Jan 24 2018
Stuart Henson considers the elegance of two pamphlets by Martyn Crucefix.
A Convoy Martyn Crucefix If a Leaf Falls Press, 2017. 14pp £5 . . . . . O, At the Edge of the Gorge Martyn Crucefix, illustrated by Phyllida Bluemel Guillemot Press, 2017. 36pp £8 . . . .
It’s forty-five years since Eric Schumacher made ‘Small is Beautiful’ part of the collective consciousness yet there has never been a better time than now for the pamphlet or the chapbook. Politicians may have learned to manage the soundbite and subsequently the tweet for their own ends but the litel book with its quirky personality and its limited-edition reach retains an independence of its own. The Blakean spirit is alive and well, and never more so than in these two somewhat leftfield offerings from Martyn Crucefix.
When it comes to publishing small runs Sam Riviere’s ‘If a Leaf Falls’ initiative has got it down to a fine art. A Convoy appeared last year in an edition of 38 which is about par for the press—and it means you’re going to have to work hard to find one if you’re not a subscriber. Three dozen will disappear like hot cakes. Like the artisan bakery or the micro-brewery the micro-publisher can keep his/her costs down and the quality up, but the audience will be, perforce, small too. There’s an ‘exclusive’ appeal in this: the lucky owner is part of an underground, a samizdat exchange that subverts the economies of the conglomerates—and an intellectual attraction: ‘I will not jump with common spirits’. To be fair to the press, though, it’s not seeking to please the barbarous multitude. Riviere’s intent is to publish ‘procedural writing, conceptual writing and appropriation’. Each booklet is plain, staple-bound, with a small logo-design in black on the cover that’s linked to the content—in this case a pennon that might grace a military convoy.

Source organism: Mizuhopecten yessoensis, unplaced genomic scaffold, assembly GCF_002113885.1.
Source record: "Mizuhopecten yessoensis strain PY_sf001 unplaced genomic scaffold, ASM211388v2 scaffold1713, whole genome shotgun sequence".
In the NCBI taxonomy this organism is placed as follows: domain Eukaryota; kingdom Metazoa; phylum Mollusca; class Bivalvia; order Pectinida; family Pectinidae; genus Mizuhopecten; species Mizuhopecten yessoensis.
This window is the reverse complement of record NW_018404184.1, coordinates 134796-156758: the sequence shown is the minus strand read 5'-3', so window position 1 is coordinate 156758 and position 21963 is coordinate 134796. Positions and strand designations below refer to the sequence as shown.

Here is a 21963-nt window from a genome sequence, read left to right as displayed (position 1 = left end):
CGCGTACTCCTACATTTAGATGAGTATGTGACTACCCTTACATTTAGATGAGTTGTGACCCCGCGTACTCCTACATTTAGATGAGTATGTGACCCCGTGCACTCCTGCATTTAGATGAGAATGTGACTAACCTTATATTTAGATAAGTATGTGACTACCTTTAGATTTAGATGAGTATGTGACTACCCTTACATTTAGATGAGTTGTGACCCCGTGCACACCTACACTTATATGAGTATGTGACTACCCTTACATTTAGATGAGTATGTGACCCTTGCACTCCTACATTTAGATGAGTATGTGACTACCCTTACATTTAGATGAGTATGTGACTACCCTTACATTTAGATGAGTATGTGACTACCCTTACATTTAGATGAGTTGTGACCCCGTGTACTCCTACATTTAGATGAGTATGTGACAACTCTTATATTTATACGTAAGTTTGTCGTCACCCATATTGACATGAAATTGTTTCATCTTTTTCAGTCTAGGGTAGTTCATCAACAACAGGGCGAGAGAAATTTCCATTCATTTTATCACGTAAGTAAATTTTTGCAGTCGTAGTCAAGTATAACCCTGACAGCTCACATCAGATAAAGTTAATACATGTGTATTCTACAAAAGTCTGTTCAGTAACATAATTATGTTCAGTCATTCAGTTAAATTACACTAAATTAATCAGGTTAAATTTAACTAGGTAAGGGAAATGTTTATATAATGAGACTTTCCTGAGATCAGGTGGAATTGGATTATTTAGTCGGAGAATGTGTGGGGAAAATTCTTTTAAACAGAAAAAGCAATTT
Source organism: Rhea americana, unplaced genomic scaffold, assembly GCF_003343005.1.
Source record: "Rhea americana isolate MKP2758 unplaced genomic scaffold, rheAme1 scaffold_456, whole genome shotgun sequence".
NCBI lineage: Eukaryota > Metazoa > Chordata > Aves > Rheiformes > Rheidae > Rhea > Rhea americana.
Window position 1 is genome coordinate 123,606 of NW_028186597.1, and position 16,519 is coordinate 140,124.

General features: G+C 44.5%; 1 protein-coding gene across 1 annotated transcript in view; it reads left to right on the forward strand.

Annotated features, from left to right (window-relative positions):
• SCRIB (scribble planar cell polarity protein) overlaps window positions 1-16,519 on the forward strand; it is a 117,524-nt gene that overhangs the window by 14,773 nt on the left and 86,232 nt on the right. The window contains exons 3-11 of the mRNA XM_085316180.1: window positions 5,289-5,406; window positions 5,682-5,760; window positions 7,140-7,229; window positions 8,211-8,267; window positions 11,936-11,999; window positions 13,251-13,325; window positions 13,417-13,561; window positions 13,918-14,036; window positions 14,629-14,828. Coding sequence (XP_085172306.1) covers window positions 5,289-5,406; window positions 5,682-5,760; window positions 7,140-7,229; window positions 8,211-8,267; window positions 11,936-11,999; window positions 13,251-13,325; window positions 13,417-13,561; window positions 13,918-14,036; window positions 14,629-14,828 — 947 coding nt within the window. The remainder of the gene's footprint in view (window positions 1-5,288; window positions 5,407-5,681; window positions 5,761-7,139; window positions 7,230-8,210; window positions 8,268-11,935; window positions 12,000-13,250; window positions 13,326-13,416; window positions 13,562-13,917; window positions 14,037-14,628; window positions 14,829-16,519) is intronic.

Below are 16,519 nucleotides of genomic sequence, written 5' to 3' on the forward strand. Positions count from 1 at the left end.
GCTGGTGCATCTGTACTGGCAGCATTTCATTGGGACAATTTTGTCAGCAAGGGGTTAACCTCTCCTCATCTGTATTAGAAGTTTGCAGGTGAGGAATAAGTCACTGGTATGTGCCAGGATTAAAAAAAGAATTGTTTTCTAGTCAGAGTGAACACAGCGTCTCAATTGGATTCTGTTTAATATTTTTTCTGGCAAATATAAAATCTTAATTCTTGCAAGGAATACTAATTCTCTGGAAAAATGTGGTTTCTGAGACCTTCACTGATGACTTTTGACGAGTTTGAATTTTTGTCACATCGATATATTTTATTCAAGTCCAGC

It’s alsoa policy of ‘If a Leaf Falls’ to give nothing away regarding context (or indeed author biography), so you’re left to guess just how much ‘appropriation’ has taken place, and where the language has its origins. Luckily for Martyn Crucefix’s readers there’s quite a bit to go on:
supply wagons, cannons, cannon carts, carts pulled by oxen, we could barely make any headway
We’re in a war, certainly. My money is on the Wallachian Uprising of 1821, but the exact where and when isn’t crucial. The proper nouns suggest Romania and Moldova. We have a first person narrator, a soldier, possibly a conscript, and the kind of fluid command structure that characterises revolutionary armies. A commander is replaced. Women are visited—and abandoned. An officer, a deserter perhaps, is executed. Atrocity, boredom, fear… these fragments impinge but the narrative can’t settle. Crucefix’s procedure has been to re-order the tale into nine numbered micro-chapters each consisting of phrases, clauses, sentences that begin with the same letters of the alphabet: a, bc, defg…